I’ve often described Hudson Yards as looking like the debris of a space station which broke up in orbit and randomly embedded itself in the ground during a crash landing on the west side of Manhattan. Inelegantly designed mirror box rhombuses, these structures blot out the sky and cry out “look at my valuation.”

– photo by Mitch Waxman

Hudson Yards is an abomination, as the project diverted moneys meant for public housing away from their intended target and towards itself with the complicit approval of City Hall and the Dept. of City Planning. $1.2 Billion of it. One point two billion dollars.

Saying that they improved the area with the money meant for the projects, the Hudson Yards team at The Related Companies convey and virtue signal their largesse. Yes, compared to the abandoned buildings and gangs of drug dealers and hookers which used to populate the area between 8th Avenue and the West Side Highway in the 20’s and 30’s, they’ve improved things.

Like the Romans would when declaring a victory.

– photo by Mitch Waxman

These vampires also created a street scape which is unwelcoming and cold.

This isn’t New York. This is what people from Atlanta, or Los Angeles, or Disneyworld think New York is. Public space here isn’t truly public, it’s privately held and that means that they can set the rules for the sidewalks. They have the right to impinge your speech, tell you to move on after sitting there too long, and set behavioral rules barring otherwise noisome but legal habits like smoking or break dancing or sleeping on a park bench. Your NYC streets are officially now their Hudson Yards development zone public/private partnership streets. Technically speaking, I’m not allowed to publish the photos you’re looking at of these buildings without first getting their permission, as it violates their copyright.

Want to know what form fascism will take in a blue state?

– photo by Mitch Waxman

While scuttling about Hudson Yards, I found a long staircase leading up to a skyway walk. Roughly three stories, I’d venture. Connected to a Whole Foods outpost and a series of coffee shops and boutiques, this walkway continues on to one of their encapsulated malls through a glassine maze. These mall spaces are not part of the street grid, and are set up in a manner that divorces you from geospatial awareness of the surrounding area – which just happens to be Hells Kitchen.

These buildings, and this entire project, are built around the “super block” concepts underlying the debauched intellectual legacies of the French Cryptofascist Le Corbusier. Adherents to Le Corbusier’s ideas included Robert Moses, and if you’ve ever wondered how and why what happened to the Bronx happened, it was Le Corbusier as channeled by Moses and his apparatus.

– photo by Mitch Waxman

Hudson Yards is sterilized, but not stylized. It’s anonymous, reducing the citizenry down to stock art cutouts existing on some architectural rendering. It separates the social classes from interaction, except as clerk and customer. It eliminates the messy exigency of life on the New York streets. It’s inhuman in scale, like Speer’s designs for post WW2 Nazi Berlin, but there’s no pageantry on offer.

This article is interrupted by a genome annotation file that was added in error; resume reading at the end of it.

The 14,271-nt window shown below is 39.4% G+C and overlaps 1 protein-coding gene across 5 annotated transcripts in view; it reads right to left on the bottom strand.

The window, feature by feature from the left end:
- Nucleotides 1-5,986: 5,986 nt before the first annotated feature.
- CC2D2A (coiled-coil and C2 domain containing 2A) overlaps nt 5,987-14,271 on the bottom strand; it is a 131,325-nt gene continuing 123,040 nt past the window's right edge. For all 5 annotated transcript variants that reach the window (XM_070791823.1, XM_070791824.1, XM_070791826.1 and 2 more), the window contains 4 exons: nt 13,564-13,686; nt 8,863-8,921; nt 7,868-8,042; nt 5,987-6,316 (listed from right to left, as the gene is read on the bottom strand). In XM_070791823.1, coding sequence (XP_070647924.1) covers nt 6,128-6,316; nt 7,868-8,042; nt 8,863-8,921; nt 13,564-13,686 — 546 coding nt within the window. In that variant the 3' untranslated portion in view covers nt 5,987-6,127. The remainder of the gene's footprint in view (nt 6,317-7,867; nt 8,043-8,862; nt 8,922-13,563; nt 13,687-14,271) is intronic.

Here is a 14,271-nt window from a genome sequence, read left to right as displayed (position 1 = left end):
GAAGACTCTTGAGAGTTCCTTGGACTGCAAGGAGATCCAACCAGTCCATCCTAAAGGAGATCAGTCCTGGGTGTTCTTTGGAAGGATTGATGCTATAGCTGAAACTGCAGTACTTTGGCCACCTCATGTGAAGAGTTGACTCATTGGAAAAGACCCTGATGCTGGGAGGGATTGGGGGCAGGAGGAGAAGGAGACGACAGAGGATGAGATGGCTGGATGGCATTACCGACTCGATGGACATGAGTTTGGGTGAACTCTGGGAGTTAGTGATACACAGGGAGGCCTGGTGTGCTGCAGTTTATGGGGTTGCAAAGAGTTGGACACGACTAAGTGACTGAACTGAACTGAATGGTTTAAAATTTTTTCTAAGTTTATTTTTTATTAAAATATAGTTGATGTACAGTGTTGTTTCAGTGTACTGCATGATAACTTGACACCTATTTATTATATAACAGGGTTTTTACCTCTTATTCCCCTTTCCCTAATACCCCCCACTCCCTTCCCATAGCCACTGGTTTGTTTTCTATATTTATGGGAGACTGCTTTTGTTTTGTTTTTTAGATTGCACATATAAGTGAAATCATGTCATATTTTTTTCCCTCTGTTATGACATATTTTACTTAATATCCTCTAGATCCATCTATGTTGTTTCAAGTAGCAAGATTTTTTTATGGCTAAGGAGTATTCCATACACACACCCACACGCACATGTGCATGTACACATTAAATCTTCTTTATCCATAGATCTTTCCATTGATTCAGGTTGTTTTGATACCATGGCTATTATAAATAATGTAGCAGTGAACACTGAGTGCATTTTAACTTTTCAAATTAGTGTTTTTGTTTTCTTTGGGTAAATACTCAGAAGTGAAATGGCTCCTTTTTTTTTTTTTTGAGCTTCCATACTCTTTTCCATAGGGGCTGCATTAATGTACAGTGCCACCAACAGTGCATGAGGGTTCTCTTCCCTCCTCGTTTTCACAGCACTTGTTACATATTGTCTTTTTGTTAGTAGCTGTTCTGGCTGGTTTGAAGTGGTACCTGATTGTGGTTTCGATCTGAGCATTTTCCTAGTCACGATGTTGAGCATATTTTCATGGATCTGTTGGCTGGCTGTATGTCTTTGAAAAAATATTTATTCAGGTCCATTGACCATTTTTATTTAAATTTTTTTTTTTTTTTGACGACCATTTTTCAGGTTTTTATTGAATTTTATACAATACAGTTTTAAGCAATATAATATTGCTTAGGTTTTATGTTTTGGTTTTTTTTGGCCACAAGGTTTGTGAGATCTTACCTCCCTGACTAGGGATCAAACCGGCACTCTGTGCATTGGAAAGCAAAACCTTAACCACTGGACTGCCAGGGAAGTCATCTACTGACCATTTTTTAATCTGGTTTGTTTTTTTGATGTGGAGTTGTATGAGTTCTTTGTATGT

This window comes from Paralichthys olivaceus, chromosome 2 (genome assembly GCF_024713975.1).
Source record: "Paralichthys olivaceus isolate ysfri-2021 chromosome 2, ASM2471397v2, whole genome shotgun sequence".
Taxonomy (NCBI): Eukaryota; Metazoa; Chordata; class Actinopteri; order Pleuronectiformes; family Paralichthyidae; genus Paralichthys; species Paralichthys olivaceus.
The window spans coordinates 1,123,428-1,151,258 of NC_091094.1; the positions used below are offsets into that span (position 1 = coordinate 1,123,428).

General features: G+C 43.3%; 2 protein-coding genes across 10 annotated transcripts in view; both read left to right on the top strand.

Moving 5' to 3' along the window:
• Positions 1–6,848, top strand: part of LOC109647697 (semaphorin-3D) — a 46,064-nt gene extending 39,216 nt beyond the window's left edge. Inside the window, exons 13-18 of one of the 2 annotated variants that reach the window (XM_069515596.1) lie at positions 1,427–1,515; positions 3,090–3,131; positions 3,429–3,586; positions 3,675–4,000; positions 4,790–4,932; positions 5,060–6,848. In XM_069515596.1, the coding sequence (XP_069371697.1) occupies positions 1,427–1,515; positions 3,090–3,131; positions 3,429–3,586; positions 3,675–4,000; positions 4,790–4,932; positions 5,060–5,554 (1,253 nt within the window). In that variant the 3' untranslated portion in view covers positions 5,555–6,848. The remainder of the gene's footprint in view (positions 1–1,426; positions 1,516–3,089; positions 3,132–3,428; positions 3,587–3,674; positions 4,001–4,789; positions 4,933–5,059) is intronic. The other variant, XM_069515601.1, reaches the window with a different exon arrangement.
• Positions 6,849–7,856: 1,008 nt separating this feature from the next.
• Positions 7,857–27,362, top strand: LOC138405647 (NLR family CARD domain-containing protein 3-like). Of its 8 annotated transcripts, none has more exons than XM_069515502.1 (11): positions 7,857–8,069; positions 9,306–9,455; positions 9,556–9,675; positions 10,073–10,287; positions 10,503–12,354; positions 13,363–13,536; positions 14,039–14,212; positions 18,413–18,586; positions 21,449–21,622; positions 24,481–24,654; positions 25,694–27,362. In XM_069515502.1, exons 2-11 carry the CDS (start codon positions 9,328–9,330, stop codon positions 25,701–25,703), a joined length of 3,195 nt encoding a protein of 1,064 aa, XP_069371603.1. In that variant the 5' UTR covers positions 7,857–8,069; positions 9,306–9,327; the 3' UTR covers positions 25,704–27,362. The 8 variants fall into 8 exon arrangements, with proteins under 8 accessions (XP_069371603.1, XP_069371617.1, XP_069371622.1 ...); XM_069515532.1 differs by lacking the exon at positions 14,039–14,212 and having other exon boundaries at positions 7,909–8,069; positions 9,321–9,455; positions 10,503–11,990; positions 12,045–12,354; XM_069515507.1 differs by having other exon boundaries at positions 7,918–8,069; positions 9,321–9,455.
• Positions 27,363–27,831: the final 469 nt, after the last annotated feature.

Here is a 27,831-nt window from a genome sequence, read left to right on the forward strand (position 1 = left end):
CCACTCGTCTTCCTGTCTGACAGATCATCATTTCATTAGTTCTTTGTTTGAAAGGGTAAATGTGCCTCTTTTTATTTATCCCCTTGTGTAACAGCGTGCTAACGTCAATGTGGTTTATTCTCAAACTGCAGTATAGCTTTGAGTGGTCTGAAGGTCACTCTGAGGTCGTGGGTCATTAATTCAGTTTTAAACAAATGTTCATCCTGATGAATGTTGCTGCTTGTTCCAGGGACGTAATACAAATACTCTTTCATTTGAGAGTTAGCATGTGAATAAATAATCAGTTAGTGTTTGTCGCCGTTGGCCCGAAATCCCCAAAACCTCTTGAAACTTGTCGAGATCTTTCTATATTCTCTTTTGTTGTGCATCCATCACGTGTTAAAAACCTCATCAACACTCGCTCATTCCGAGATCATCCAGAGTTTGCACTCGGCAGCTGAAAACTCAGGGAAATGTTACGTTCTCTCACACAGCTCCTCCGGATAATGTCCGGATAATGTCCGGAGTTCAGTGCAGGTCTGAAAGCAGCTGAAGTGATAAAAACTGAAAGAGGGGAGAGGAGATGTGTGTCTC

Hudson Yards is an abomination.


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In the Shadows at Newtown Creek,” an 88 page softcover 8.5×11 magazine format photo book by Mitch Waxman, is now on sale at blurb.com for $30.

Written by Mitch Waxman

September 21, 2022 at 11:00 am

sequestered cabin

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What’s expected?

– photo by Mitch Waxman

That’s the first phase of the Hudson Yards project pictured above. What’s expected of one such as myself would be to condemn, criticize, or condemn the place. Yes? Ok then.

Here’s my three “C’s.” I personally find the design of Hudson Yards to be quite off, given its total embrace of 75 years old urban planning chestnuts like “superblocks” and “towers in a park.” Hudson Yards ignores its surrounding neighborhoods contextually, offers a harsh and unfriendly pedestrian space, and is guilty of architectural banality. No thought seems to have been given on the subject of its relationship to the position of the burning thermonuclear eye of god itself’s journey through the sky, as the reflective tower facades cause harsh light to broadcast and strobe about from on high. Even sunglasses won’t help when walking westwards on 32nd or 33rd streets in the morning, or eastwards from the Hudson coast of Manhattan in the afternoon/evening.

Walking through the “zone,” I was keenly aware of how unwelcoming the place seemed, displaying emotional sterility while trying too hard to be “artsy.” Every design attempt at being “playful or whimsical” reminded me of a crass and cheaply rendered version of Disneyworld. Rust, peeling paint, and cracked cement is already visible on and around the “Bloomberg Building” for instance.

Homogeneity is what the City Planners like, and in Hudson Yards their vision is writ large. These folks hate the heterogenous chaos of cities, preferring the neat appearance of shopping mall gallerias. Long story short, I’m not a fan.